General Motors LLC v. Buchanan

General Motors LLC v. Buchanan

Public Justice recently filed an amicus brief in General Motors LLC v. Buchanan before the Georgia Supreme Court on the question of whether the court should adopt an “apex doctrine,” which places a heightened burden on a party who seeks to depose any high-ranking corporate officer to show that the testimony sought will be “unique” and that the discovering party has “exhausted” all other available sources. We argue that the apex doctrine is neither warranted by Georgia law or by the facts presented to the court about the need for such a restriction on discovery.

The husband of Marie Buchanan sued General Motors (“GM”), alleging that a defect in the electronic stability control system of her 2007 Chevy Trailblazer caused it to crash, resulting in her death. Several years into the case, Buchanan sought to take the deposition of Mary Barra, the CEO of GM, pointing to her statements that she took responsibility for overhauling GM’s response to vehicle defect issues, and that she promised to personally review all death inquiries.

GM moved for a protective order, submitting an affidavit from Ms. Barra that she did not know anything about the sensor defect, and arguing that a request to depose her was harassing, oppressive, and constituted an undue burden under Georgia’s protective order statute, OCGA § 9-11-26(c). It also urged the court to adopt the “apex doctrine,” which would require the discovering party to establish that the corporate deponent’s testimony was unique, that it could be obtained from no other source. The trial court rejected GM’s demand to completely block the deposition but limited it to three hours. The Court of Appeals affirmed.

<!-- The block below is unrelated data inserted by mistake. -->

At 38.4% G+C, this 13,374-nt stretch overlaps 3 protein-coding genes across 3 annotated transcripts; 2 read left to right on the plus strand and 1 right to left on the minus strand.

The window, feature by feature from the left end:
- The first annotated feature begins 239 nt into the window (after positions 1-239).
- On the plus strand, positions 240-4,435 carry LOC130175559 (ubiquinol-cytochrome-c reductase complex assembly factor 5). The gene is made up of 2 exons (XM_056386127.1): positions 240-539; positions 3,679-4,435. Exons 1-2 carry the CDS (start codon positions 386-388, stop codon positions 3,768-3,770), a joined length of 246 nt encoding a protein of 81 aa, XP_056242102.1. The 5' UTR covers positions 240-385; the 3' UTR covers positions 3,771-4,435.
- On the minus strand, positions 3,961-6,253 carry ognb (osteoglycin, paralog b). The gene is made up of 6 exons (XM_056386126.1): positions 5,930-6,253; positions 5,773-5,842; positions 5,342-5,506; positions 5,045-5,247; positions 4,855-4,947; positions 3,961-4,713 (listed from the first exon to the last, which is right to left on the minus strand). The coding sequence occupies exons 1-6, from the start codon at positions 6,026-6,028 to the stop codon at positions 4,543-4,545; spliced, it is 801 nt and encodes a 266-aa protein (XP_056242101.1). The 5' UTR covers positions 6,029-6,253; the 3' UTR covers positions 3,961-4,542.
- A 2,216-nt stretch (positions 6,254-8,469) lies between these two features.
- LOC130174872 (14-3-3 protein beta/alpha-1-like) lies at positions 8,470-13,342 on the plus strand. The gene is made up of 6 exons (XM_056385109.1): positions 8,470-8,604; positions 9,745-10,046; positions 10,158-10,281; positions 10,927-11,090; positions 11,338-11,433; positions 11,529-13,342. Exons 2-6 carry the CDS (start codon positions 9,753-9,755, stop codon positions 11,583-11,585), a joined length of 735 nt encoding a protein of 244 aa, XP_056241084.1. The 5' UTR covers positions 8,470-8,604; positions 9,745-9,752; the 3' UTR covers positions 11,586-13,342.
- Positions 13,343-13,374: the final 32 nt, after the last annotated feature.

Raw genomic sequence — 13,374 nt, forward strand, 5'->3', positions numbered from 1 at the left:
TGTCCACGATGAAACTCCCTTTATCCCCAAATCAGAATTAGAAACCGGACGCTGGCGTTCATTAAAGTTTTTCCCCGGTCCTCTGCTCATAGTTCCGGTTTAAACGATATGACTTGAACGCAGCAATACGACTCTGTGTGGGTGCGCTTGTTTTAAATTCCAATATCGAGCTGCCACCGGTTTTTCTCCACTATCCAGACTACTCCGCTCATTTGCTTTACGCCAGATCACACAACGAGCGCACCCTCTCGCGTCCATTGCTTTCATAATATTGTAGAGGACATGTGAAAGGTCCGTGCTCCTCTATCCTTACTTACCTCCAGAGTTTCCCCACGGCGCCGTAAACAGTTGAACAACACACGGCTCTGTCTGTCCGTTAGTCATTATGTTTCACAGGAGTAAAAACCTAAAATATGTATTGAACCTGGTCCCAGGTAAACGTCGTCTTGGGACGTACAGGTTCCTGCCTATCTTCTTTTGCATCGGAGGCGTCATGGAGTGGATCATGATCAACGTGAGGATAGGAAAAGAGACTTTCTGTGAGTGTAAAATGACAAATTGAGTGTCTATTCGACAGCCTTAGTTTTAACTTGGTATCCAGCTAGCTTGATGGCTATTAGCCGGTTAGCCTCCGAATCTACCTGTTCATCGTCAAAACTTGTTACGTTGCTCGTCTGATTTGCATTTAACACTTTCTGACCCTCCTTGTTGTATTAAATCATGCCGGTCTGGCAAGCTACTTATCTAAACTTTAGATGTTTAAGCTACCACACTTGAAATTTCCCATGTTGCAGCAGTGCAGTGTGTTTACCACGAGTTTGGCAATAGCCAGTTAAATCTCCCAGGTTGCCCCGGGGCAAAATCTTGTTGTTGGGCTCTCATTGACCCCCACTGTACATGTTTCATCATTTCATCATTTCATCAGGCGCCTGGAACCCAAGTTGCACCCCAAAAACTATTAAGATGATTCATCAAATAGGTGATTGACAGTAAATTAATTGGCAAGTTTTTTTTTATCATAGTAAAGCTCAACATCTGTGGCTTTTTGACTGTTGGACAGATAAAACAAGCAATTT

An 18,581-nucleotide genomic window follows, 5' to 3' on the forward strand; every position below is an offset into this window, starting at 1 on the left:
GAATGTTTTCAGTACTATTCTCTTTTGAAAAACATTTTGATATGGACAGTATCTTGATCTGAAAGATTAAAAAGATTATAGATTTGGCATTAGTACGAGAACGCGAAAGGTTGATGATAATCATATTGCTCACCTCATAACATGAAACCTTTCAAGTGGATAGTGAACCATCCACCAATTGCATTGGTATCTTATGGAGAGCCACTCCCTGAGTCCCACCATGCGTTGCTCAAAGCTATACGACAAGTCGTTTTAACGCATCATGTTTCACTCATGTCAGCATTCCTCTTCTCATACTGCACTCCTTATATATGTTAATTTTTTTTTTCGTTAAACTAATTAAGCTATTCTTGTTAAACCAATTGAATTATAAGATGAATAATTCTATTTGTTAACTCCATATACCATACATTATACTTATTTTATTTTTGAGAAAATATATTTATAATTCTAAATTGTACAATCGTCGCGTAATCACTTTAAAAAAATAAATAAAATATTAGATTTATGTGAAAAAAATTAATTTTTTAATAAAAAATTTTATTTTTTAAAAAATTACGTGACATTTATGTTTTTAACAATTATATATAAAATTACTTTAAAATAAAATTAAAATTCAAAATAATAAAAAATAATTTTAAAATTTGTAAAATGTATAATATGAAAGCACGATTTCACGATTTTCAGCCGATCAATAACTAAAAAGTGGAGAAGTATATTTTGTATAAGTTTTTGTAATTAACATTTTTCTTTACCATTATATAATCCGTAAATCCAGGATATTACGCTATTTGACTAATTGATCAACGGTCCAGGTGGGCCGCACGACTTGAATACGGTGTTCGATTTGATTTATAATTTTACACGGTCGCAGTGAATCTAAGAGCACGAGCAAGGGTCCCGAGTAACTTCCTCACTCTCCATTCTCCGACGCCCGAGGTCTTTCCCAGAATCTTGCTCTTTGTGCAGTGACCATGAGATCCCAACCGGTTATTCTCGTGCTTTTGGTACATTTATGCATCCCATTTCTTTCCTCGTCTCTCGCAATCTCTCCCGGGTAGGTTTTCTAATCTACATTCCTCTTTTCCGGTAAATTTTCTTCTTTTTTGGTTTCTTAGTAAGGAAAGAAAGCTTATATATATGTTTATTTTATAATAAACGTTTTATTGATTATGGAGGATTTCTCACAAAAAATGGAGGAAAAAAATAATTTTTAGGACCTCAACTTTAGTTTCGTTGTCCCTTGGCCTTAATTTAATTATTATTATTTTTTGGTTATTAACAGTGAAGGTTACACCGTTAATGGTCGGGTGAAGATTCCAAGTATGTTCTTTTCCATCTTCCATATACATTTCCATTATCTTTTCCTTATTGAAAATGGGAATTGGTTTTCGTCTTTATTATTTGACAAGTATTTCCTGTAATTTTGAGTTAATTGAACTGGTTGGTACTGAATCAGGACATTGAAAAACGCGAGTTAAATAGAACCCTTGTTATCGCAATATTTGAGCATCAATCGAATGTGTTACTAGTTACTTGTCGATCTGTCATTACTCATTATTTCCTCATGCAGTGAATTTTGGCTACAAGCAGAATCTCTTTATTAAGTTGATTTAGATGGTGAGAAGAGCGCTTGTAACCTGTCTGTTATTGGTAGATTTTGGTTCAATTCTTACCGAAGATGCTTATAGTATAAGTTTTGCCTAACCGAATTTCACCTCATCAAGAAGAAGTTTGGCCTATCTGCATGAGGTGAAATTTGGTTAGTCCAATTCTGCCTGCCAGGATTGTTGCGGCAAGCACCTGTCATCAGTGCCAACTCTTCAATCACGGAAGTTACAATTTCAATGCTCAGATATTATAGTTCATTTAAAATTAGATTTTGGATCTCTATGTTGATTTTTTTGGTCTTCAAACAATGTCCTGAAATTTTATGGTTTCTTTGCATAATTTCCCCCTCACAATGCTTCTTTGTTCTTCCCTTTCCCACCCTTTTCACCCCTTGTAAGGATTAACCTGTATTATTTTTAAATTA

Our amicus brief argues that adopting the “apex doctrine” would essentially rewrite § 9-11-26, passed by the legislature, which provides for broad discovery, even broader than the Federal Rules provide, and which gives the trial court discretion to issue protective orders based on all the circumstances of the case. In addition, it would impose a burden of proof on the discovering party that does not exist in the rule and is likely impossible to meet in practice. The effect of the apex doctrine would be to privilege large corporations above all other litigants, allowing them to employ delaying tactics to frustrate legitimate discovery of hundreds and even thousands of corporate officers. General Motors did not make a credible case to the court that such a radical overhaul of Georgia’s discovery rules was necessary or appropriate.

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